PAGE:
NJprisonrn, MSN, NP 5,464 Views
Joined: Jul 7, '11;
Posts: 197 (28% Liked)
; Likes: 106
Sorry, I missed a lot of this thread d/t a crazy week. But I have heard similar things about this company. Wow, 4 years!!! That would be a deal breaker for me. Too bad, because deem is such a great field. I love the idea of the ma doing the main documentation. That's my main time constraint! Well, good luck to you.
Is this offer with DermOne? Considering the training you get, the low intro offer doesn't sound terrible. 4 weeks vaca and the cme are also reasonable. I'm not sure how long it would take you to get to the 200k billing level. How long is your contract? Can you speak to other providers who already work there and can give you insight? Also, 40+ pt/day does sound like a lot, especially for a new provider!!! I thought about going into derm but it never happened. Right now I'm in Occ Med and I see approx 20 pts/day.
Don't worry, you'll do fine. I usually go by at least 65% of expected fev1 on pft and ask for a doctor's clearance if they have extreme heart or lung conditions or a abnormal ekg. But it's up to your judgement. (Again, sorry for late response).
Sorry, just saw this! I'm new to Occ Health, but I have done several onsite projects where we do physicals, mostly for respiratory clearance for respirators. Is that what it turned out to be?
I did clinicals at a health department. It was all pelvic exams one day and STD clinic another. No OB, but something to think about.
My personal feeling is that I worked quite a bit to get my MSN. I'd like to focus on building my professional and clinical skills. In the future I may pursue DNP, but I think it would cheapen the experience to rush through to get it now just because. I have had no trouble finding a job. I see no reason to add to my current student loan debt. As a young provider, I have a lot to learn and many years to practice. I think I have plenty of time to pursue the terminal degree when I am more established.
It was $5 for sick call and $1 for each med ordered when I worked in a state prison. No one ever complained to me about it that much.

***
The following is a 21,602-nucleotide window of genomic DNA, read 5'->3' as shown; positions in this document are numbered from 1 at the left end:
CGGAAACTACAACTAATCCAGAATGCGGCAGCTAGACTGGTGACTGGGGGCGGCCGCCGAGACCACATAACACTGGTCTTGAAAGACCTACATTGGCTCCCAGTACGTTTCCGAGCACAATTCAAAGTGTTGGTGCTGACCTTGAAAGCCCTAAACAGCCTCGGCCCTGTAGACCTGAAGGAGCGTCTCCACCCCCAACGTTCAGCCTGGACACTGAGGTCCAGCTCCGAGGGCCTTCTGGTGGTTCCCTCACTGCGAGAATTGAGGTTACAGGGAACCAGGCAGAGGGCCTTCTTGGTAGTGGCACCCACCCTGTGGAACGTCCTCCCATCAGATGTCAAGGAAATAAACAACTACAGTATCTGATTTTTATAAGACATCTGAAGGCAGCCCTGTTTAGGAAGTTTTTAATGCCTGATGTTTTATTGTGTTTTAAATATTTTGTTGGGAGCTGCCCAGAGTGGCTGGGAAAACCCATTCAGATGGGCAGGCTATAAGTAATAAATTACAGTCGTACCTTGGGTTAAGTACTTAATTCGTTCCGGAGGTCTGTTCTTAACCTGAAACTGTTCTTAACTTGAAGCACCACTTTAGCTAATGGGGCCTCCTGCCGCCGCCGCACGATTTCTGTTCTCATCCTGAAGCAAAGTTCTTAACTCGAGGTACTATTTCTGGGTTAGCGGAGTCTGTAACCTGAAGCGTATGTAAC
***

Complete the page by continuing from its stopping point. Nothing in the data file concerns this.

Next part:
It's a big change! My best advice is to keep reading. Go over your notes from school or from your review course. I still listen to the review cds in my car. I also keep journals in my bathroom. Seek out a first job that offers you support. You will have a lot of questions, so don't be afraid to ask them. I totally agree with BostonFNP's recommendations.
I travel to facilities to do wound care. My usual commute is about an hour to the first facility. Sometimes it's 30 minutes between buildings. Then another hour home. It's not my dream set up, but there are other perks that make it worthwhile. The commute is usually during off hours, so traffic isn't often an issue. I'm usually home before 1pm and do my documentation via remote access. I get about 50 cents a mile (whatever the IRS standard is) and the first and last 20 miles are on me.
I definitely agree with using the time wisely. I have lectures and other education stuff on my my phone that I listen to while driving. Or I make bluetooth calls to my out of state family members. I haven't driven over an hour yet, but I'm sure that some days that will occur if I am covering someone's building who is on vacation. It's not a typical 9-5 job, but I am enjoying it.
I'm in Southern NJ, not too far from Philly. I made 25-35/hr as an RN (doctor's offices and prison, never hospital). I make WAY more as an NP. I have an FNP but I'm mostly working with adults in a wound care practice.
To be honest, I was never bothered by the term mid-level provider. I don't feel like it speaks about RNs or LPNs at all, only PAs and NPs, who generally have a shorter education than their physician counterparts. I'm not saying that it's a great term, but it doesn't fill me with righteous indignation. Yet, physician extender really gets under my skin, as if I am some sort of lackey sent in as a last resort. As a provider, I do my best to educate my patients and fellow staff members about my role. There will always be someone with a different opinion. But as long as I do my best, I feel pretty good at the end of the day.
I've only been an NP for a few months, but I must say that it is probably the best decision I ever made. I feel extremely lucky to have had the opportunity to go to school with my husband's support and blessing. I can't imagine ever regretting making this career choice. Even if I was in a position that I hated, I could take a different position. There are opportunities to change and grow all the time. No regrets here.
Don't worry, even the best clinician won't get the cervix every time. I wonder if you'll get to see that person's results to see if you got the transition zone. I was always excited to see how I did!
I just used free apps on my phone such as Medscape or Epocrates. I did buy the EMRA Abx app for $15. It's ok, but not as useful as I had hoped. There is no room in my pocket for another book, so apps are the way to go for me.
I think it's wonderful to shadow first. Every place is different. I'm so glad that I shadowed with two different providers (same type of job, different companies). One was a much better fit for me.
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